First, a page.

Lagrange's theorem (number theory)
In number theory, Lagrange's theorem is a statement named after Joseph-Louis Lagrange about how frequently a polynomial over the integers may evaluate to a multiple of a fixed prime. More precisely, it states that if p is a prime number and is a polynomial with integer coefficients, then either:
- every coefficient of f(x) is divisible by p, or
- has at most deg f(x) incongruent solutions.
Solutions are "incongruent" if they do not differ by a multiple of p. If the modulus is not prime, then it is possible for there to be more than deg f(x) solutions.
A proof of Lagrange's theorem
The two key ideas are the following. Let be the polynomial obtained from by taking the coefficients . Now (i) is divisible by if and only if ; (ii) has no more roots than its degree.
More rigorously, start by noting that if and only if each coefficient of is divisible by . Assume is not 0; its degree is thus well-defined. It's easy to see . To prove (i), first note that we can compute either directly, i.e. by plugging in (the residue class of) and performing arithmetic in , or by reducing . Hence if and only if , i.e. if and only if is divisible by . To prove (ii), note that is a field, which is a standard fact; a quick proof is to note that since is prime, is a finite integral domain, hence is a field. Another standard fact is that a non-zero polynomial over a field has at most as many roots as its degree; this follows from the division algorithm.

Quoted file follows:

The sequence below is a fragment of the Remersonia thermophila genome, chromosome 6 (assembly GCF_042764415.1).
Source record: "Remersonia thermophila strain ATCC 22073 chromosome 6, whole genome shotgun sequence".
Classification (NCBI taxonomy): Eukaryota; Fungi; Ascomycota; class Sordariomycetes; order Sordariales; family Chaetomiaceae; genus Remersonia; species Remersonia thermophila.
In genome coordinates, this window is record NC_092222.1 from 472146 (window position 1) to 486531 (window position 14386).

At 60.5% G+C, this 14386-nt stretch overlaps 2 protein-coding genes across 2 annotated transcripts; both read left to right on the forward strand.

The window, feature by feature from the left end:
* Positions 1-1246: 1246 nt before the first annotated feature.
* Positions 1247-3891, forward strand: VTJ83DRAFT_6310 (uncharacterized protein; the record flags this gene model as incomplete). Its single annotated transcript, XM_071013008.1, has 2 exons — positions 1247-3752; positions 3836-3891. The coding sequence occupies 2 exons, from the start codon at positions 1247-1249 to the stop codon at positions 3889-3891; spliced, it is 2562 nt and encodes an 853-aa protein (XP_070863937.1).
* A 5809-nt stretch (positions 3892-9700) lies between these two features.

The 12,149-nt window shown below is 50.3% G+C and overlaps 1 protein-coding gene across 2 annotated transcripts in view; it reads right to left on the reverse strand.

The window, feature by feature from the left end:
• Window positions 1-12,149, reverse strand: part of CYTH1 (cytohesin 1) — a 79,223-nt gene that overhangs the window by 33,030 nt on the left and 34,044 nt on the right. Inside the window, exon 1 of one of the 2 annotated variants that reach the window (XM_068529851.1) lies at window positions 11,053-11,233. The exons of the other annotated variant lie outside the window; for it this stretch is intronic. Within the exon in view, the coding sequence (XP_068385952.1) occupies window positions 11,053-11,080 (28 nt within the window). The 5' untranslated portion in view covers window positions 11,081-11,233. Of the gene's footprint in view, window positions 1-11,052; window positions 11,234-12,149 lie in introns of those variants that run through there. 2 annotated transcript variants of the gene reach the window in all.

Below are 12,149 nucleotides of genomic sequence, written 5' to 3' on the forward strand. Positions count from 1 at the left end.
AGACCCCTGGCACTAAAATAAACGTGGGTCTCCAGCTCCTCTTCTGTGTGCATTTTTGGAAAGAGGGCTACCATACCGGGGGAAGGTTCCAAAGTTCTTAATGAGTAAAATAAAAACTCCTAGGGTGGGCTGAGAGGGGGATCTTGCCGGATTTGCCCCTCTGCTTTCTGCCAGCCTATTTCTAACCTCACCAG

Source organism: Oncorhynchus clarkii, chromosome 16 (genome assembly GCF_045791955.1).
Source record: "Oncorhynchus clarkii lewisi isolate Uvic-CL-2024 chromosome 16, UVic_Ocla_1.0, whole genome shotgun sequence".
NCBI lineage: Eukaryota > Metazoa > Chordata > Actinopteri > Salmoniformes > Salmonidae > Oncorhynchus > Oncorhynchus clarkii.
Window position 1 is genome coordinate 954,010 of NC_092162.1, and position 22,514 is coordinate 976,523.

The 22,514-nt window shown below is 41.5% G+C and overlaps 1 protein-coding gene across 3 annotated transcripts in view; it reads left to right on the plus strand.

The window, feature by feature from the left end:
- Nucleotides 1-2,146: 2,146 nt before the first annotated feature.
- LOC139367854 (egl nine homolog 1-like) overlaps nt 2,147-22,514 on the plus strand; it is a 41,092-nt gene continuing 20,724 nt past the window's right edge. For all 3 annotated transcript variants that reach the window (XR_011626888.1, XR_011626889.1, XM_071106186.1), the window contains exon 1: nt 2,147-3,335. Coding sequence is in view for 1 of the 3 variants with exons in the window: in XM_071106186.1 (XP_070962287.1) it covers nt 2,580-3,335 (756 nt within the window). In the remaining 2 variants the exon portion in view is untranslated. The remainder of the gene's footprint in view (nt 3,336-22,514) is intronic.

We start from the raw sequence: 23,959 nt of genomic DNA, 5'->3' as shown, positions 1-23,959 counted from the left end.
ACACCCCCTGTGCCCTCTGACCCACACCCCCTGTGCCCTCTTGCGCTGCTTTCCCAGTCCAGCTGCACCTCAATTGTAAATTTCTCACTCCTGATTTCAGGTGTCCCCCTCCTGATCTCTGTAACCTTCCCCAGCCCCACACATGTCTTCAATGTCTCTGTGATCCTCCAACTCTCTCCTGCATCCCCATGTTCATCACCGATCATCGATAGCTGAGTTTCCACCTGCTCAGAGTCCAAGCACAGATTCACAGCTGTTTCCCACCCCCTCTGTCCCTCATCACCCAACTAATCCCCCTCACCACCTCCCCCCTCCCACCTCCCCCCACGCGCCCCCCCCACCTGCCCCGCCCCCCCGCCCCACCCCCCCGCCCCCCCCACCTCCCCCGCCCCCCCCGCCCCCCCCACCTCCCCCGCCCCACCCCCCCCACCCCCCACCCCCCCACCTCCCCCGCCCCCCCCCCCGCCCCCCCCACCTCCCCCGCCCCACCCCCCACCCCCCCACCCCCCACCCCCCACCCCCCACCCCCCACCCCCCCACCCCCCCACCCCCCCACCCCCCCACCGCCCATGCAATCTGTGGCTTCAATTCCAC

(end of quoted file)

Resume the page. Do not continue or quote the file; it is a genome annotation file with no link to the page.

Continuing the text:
Finally, note that two solutions are incongruent if and only if . Putting it all together: the number of incongruent solutions by (i) is the same as the number of roots of , which by (ii) is at most , which is at most .
- LeVeque, William J. (2002) . Topics in Number Theory, Volumes I and II. New York: Dover Publications. p. 42. ISBN 978-0-486-42539-9. Zbl 1009.11001.
- Tattersall, James J. (2005). Elementary Number Theory in Nine Chapters (2nd ed.). Cambridge University Press. p. 198. ISBN 0-521-85014-2. Zbl 1071.11002.